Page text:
Engineers may be great problem-solvers, but these four problems are really exercising the sector in 2021.
The skills shortage
With technology growing faster than ever, there are 79,000 new engineering jobs expected to open up per year – and not nearly enough young engineers to fill them. The industry needs to invest in increasing diversity and filling educational gaps to create more new talent to funnel into these jobs.
Although engineers have been instrumental in the global response to COVID in terms of PPE manufacture, converting spaces into emergency hospitals, and other urgent projects, the pandemic may not have been good for the industry in the long term, as six in ten high schoolers say the logistical and economic impact of the pandemic will make it harder for them to go to university.
Young people also report more hesitancy around choosing a career, having seen how quickly many jobs can be lost to layoffs or furloughs. Part of the push to recruit more young engineers will have to be reassuring a generation who came of age during hard times that there is a stable, sustainable outlook for them.
That's going to mean more than a shift in recruitment rhetoric – the industry itself needs to take a longer outlook, anticipating issues like climate change that could cause future instability.
There's concern that both the logistics of Britain's departure from the EU (which has caused uncertainty for many immigrants) and the rhetoric around Brexit (which might make people uneasy about moving here) will shrink the talent pool for engineers, since in the past many skilled workers from other countries came here to work for UK companies.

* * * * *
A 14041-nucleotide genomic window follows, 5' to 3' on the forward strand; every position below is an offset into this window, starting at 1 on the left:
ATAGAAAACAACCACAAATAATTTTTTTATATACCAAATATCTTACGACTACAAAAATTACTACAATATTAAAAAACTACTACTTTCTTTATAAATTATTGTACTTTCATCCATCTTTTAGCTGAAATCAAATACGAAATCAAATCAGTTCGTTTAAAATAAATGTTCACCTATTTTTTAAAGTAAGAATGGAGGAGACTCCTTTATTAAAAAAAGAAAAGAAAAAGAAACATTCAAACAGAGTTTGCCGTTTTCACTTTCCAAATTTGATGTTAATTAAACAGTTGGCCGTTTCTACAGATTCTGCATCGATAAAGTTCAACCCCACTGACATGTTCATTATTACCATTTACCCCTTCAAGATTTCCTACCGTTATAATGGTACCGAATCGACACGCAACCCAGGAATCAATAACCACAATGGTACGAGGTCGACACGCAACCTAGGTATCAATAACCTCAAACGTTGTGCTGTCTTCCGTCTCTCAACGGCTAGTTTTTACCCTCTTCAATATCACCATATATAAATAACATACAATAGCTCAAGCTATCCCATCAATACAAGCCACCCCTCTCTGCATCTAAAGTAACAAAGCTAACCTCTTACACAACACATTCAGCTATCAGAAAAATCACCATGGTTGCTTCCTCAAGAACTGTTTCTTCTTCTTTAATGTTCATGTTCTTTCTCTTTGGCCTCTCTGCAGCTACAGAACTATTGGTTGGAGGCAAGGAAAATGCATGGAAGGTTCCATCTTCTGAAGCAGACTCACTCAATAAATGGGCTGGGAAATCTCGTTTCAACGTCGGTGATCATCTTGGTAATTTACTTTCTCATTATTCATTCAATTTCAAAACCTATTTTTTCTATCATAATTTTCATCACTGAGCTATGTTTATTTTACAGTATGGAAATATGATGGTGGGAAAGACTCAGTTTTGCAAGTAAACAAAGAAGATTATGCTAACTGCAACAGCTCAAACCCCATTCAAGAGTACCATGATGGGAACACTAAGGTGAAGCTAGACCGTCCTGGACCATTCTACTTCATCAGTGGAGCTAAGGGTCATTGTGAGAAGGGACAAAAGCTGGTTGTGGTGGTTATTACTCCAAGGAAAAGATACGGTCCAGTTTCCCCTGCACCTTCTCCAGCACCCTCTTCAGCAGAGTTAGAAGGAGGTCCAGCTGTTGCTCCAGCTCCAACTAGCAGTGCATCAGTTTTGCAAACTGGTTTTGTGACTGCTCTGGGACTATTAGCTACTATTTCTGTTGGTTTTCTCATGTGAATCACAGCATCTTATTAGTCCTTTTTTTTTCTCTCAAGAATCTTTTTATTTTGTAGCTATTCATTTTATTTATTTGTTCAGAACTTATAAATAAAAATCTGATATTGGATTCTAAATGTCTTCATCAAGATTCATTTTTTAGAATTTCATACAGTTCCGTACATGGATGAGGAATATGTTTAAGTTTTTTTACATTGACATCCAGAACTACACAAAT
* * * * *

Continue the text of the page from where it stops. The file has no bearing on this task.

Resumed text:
It will also make existing supply chains and international collaborations more expensive and complex. It's likely that some companies that work with EU nations a lot will simply leave the country.
The Gender Gap
While the milestone of 1 million women in core STEM roles was cleared in 2019, women still make up only 10% of engineers. The progress so far shows the untapped potential of closing the gender gap as a way of resolving the skill shortage.
Diverse teams are more effective and better equipped to respond to an equally diverse market; the question is how to achieve that diversity. Initiatives to help young women get involved in STEM, such as Ada Lovelace Day – commemorated by a live event and social media campaign each year – are springing up in response.
Mentoring and recruitment programs are a key place to focus, because they can help get women engineers across the finish line and into a stable, promising career.